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Omens bode well for Uruguay’s hopes of reaching final

| 28.06.2010

Uruguay have been one of the most significant movers in the Tournament Winner market, transforming from rank outsiders to 12/1 contenders.

They topped Group A ahead of Mexico, South Africa and France, and South Korea could do nothing to stop the in-form South Americans in the second round.

And when we consider World Cup history – and two omens in particular – Uruguay’s adventure seems more than likely to go beyond the quarter-finals.

Since 1978, every final has featured a side that has previously won the tournament. And since FIFA introduced their world rankings in 1993, the four World Cup finals have included a team ranked outside the world’s top 10.

Both omens bode well for Uruguay, who won the World Cup in 1930 and 1950, and are now ranked 16th in the world.

France were 18th in FIFA’s rankings when they lifted the Jules Rimet trophy in Paris 12 years ago, while Italy were 13th when they were crowned champions at the 2006 World Cup.

This year, Uruguay have been handed a relatively kind draw – they overcame South Korea in the round of 16, and next will be Ghana in the quarter-finals, who they are evens to beat.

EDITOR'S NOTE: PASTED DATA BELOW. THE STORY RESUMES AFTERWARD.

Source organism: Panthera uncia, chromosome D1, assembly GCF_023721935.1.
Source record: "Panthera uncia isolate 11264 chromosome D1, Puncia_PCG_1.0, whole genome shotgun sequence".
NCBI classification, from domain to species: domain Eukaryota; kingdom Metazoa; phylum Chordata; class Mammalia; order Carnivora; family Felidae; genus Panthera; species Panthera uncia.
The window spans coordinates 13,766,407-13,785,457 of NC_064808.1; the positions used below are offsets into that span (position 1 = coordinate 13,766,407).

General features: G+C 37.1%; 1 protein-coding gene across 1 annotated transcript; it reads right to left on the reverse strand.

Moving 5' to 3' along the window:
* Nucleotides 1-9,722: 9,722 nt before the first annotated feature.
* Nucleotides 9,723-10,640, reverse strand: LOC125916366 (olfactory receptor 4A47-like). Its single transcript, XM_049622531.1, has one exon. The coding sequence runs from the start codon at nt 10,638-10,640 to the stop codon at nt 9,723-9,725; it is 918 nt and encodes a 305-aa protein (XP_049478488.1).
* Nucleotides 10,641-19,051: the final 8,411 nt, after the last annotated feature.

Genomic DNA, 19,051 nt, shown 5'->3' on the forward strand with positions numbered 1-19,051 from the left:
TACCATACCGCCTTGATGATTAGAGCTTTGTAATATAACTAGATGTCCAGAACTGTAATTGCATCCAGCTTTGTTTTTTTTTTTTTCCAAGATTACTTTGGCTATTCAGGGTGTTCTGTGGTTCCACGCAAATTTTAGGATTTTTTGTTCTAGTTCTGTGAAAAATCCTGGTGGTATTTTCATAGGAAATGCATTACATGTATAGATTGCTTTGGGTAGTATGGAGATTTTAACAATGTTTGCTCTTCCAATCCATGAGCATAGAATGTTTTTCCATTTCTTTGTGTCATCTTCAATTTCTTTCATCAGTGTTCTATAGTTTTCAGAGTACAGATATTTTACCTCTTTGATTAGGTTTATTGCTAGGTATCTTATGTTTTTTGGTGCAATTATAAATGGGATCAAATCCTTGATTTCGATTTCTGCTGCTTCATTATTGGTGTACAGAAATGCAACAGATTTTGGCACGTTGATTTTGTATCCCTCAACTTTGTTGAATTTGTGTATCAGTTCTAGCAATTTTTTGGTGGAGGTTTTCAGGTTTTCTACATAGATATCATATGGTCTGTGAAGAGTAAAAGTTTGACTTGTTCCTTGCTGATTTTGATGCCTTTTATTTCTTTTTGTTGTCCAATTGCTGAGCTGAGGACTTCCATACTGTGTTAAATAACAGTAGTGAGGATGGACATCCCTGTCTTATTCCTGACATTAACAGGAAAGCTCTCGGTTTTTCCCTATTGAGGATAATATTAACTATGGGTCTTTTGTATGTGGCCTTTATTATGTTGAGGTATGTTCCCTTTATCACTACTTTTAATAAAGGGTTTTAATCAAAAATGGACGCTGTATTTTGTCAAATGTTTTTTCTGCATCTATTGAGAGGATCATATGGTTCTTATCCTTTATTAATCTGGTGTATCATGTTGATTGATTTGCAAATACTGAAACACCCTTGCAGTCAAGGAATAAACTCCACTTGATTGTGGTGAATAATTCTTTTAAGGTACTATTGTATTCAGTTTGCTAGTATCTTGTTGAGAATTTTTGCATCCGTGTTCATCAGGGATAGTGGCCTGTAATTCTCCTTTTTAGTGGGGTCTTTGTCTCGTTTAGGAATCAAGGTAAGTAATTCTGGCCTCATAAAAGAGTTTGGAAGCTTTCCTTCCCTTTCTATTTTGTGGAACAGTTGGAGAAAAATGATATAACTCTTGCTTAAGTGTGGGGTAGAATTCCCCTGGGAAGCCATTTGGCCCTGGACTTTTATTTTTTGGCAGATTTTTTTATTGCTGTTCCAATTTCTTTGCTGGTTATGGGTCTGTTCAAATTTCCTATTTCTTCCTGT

Should they win against Ghana, Uruguay are likely to face fellow former World Cup winners Brazil in the semi-finals.

The other former world champions left in the draw are Argentina and Germany. A final between Uruguay and Argentina is priced at 10/1, while a showpiece event on July 11th featuring Germany and Uruguay is available at 14/1.

Uruguay will look to the last four World Cups as inspiration in South Africa, and as former World Cup winners and a team ranked outside FIFA’s top 10, history suggests that the South Americans stand an excellent chance of reaching the final.

Can Uruguay go all the way? They are 12/1 to win the World Cup. See the full Tournament Winner market.

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Author

Robbie Morris

Robbie studied sports journalism at the University of Gloucestershire, an establishment chosen for its proximity to Cheltenham racecourse, where he was a season ticket holder. Upon graduation, Robbie was a contributor to GolfPunk, a national magazine aimed at ridding golf of its traditionalist image, before joining the news.ladbrokes team.